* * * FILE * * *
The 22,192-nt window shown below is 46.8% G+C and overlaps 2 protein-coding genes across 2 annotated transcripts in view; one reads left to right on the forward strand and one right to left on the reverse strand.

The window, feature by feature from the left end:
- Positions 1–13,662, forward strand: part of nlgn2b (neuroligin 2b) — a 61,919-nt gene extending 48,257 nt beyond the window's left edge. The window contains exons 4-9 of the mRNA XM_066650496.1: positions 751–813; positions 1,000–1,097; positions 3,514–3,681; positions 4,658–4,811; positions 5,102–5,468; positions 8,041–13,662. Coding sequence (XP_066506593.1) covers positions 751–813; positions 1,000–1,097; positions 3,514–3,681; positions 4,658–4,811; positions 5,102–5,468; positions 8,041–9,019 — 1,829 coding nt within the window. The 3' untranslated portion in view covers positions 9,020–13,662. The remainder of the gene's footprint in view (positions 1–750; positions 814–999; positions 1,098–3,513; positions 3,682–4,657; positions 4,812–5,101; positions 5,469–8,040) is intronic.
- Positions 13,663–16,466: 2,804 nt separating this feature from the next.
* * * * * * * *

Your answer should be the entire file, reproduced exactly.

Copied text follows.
The 22,192-nt window shown below is 46.8% G+C and overlaps 2 protein-coding genes across 2 annotated transcripts in view; one reads left to right on the forward strand and one right to left on the reverse strand.

The window, feature by feature from the left end:
- Positions 1–13,662, forward strand: part of nlgn2b (neuroligin 2b) — a 61,919-nt gene extending 48,257 nt beyond the window's left edge. The window contains exons 4-9 of the mRNA XM_066650496.1: positions 751–813; positions 1,000–1,097; positions 3,514–3,681; positions 4,658–4,811; positions 5,102–5,468; positions 8,041–13,662. Coding sequence (XP_066506593.1) covers positions 751–813; positions 1,000–1,097; positions 3,514–3,681; positions 4,658–4,811; positions 5,102–5,468; positions 8,041–9,019 — 1,829 coding nt within the window. The 3' untranslated portion in view covers positions 9,020–13,662. The remainder of the gene's footprint in view (positions 1–750; positions 814–999; positions 1,098–3,513; positions 3,682–4,657; positions 4,812–5,101; positions 5,469–8,040) is intronic.
- Positions 13,663–16,466: 2,804 nt separating this feature from the next.